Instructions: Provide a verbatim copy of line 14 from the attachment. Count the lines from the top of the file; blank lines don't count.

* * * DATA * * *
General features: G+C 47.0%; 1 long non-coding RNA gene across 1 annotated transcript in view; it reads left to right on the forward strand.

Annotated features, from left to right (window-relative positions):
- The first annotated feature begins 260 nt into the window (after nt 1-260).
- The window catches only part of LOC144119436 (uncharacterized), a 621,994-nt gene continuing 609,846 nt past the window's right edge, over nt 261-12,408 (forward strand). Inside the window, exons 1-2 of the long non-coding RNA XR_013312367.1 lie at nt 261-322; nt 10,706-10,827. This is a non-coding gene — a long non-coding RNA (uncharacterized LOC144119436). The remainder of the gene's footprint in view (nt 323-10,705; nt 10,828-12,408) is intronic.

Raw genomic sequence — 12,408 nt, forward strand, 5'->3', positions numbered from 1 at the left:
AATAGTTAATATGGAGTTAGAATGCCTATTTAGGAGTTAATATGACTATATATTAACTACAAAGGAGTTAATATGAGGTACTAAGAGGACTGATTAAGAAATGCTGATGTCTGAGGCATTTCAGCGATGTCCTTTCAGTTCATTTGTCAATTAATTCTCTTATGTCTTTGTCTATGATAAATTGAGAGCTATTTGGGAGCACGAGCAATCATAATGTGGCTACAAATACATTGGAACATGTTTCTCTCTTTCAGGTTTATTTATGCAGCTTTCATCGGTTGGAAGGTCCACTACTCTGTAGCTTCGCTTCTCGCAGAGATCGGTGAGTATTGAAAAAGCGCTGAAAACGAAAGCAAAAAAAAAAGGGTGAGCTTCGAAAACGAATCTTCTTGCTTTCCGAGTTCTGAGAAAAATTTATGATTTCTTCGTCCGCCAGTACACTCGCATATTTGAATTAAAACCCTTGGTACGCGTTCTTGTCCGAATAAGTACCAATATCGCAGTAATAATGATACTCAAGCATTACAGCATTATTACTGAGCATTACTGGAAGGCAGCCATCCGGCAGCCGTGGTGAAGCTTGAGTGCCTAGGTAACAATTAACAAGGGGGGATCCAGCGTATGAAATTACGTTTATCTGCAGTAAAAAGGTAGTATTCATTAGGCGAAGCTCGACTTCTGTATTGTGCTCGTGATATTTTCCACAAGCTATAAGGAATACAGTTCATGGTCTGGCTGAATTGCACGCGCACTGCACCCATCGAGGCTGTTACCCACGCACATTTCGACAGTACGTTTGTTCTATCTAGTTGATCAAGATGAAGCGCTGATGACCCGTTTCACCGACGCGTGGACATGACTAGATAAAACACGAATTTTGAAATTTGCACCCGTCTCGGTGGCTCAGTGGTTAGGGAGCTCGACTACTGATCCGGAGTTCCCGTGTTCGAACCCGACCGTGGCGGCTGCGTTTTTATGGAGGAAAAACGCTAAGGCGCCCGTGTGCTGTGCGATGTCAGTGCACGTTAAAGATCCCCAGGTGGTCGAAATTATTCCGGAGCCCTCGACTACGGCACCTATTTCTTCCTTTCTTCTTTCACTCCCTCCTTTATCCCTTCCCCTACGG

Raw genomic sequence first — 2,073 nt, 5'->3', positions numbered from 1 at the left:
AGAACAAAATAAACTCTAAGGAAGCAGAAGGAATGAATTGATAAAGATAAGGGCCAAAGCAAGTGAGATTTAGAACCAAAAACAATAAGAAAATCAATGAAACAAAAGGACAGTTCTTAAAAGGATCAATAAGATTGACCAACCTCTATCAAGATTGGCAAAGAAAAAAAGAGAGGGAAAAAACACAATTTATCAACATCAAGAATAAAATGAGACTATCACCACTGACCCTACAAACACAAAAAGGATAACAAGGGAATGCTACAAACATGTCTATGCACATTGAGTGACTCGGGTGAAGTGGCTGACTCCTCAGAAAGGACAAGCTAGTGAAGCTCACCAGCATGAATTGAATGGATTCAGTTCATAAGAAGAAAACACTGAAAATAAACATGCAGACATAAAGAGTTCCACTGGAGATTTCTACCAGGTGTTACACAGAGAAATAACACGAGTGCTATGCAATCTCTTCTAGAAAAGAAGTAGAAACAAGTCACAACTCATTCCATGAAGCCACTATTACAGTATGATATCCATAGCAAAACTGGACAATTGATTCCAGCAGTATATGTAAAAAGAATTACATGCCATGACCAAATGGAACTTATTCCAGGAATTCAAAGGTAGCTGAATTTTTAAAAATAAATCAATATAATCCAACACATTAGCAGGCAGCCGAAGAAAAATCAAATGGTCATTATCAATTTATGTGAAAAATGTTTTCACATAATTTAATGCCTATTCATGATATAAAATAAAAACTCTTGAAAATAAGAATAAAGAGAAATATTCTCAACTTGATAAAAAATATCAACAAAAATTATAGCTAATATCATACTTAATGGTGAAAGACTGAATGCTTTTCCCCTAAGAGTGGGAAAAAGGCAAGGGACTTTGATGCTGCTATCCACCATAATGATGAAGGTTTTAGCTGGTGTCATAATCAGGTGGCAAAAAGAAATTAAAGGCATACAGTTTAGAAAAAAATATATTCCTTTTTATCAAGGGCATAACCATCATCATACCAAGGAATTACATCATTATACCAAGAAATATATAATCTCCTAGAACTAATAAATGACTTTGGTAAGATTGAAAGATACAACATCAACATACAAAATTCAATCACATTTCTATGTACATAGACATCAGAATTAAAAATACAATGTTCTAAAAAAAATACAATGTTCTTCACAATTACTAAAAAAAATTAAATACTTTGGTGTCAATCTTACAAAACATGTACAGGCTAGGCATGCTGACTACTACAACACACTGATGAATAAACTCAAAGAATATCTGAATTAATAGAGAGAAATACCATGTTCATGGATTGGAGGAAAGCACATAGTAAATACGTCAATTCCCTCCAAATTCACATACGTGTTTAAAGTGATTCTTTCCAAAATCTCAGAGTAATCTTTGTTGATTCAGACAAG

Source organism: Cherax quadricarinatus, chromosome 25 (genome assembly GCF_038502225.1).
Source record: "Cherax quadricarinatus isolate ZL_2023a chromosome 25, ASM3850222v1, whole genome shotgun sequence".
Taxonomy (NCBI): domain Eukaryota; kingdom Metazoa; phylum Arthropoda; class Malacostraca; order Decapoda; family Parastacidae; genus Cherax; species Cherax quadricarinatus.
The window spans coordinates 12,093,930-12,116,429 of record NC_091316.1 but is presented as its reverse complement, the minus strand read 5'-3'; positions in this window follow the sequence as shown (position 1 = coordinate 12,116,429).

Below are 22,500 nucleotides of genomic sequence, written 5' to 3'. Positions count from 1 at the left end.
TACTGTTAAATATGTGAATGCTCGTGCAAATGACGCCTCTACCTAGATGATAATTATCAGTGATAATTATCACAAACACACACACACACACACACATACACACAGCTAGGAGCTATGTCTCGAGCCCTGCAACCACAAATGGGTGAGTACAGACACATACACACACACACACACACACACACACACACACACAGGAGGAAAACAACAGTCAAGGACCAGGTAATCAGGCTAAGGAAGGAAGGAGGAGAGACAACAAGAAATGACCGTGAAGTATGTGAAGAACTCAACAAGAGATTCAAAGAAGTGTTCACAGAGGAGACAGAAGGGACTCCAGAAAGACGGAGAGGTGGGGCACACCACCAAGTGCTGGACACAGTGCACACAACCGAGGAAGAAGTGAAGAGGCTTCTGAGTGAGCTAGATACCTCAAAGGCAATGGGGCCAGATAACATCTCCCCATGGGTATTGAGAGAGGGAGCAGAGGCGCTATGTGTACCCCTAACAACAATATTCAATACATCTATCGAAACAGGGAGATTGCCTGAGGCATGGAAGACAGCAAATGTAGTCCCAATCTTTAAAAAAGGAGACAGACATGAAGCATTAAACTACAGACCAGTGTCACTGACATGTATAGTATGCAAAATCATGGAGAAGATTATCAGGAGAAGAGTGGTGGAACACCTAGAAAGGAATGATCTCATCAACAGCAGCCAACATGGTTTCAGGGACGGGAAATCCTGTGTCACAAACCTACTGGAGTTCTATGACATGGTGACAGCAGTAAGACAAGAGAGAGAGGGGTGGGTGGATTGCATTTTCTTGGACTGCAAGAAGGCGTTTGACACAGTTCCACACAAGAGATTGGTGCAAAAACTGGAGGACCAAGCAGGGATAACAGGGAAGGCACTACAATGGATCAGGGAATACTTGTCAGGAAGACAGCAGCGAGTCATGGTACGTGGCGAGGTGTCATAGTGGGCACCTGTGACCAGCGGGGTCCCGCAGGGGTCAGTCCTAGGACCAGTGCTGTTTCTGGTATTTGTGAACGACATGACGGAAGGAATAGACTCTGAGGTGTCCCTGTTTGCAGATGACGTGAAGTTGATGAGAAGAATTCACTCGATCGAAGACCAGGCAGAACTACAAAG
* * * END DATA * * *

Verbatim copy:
TACTGTTAAATATGTGAATGCTCGTGCAAATGACGCCTCTACCTAGATGATAATTATCAGTGATAATTATCACAAACACACACACACACACACACATACACACAGCTAGGAGCTATGTCTCGAGCCCTGCAACCACAAATGGGTGAGTACAGACACATACACACACACACACACACACACACACACACACACAGGAGGAAAACAACAGTCAAGGACCAGGTAATCAGGCTAAGGAAGGAAGGAGGAGAGACAACAAGAAATGACCGTGAAGTATGTGAAGAACTCAACAAGAGATTCAAAGAAGTGTTCACAGAGGAGACAGAAGGGACTCCAGAAAGACGGAGAGGTGGGGCACACCACCAAGTGCTGGACACAGTGCACACAACCGAGGAAGAAGTGAAGAGGCTTCTGAGTGAGCTAGATACCTCAAAGGCAATGGGGCCAGATAACATCTCCCCATGGGTATTGAGAGAGGGAGCAGAGGCGCTATGTGTACCCCTAACAACAATATTCAATACATCTATCGAAACAGGGAGATTGCCTGAGGCATGGAAGACAGCAAATGTAGTCCCAATCTTTAAAAAAGGAGACAGACATGAAGCATTAAACTACAGACCAGTGTCACTGACATGTATAGTATGCAAAATCATGGAGAAGATTATCAGGAGAAGAGTGGTGGAACACCTAGAAAGGAATGATCTCATCAACAGCAGCCAACATGGTTTCAGGGACGGGAAATCCTGTGTCACAAACCTACTGGAGTTCTATGACATGGTGACAGCAGTAAGACAAGAGAGAGAGGGGTGGGTGGATTGCATTTTCTTGGACTGCAAGAAGGCGTTTGACACAGTTCCACACAAGAGATTGGTGCAAAAACTGGAGGACCAAGCAGGGATAACAGGGAAGGCACTACAATGGATCAGGGAATACTTGTCAGGAAGACAGCAGCGAGTCATGGTACGTGGCGAGGTGTCATAGTGGGCACCTGTGACCAGCGGGGTCCCGCAGGGGTCAGTCCTAGGACCAGTGCTGTTTCTGGTATTTGTGAACGACATGACGGAAGGAATAGACTCTGAGGTGTCCCTGTTTGCAGATGACGTGAAGTTGATGAGAAGAATTCACTCGATCGAAGACCAGGCAGAACTACAAAG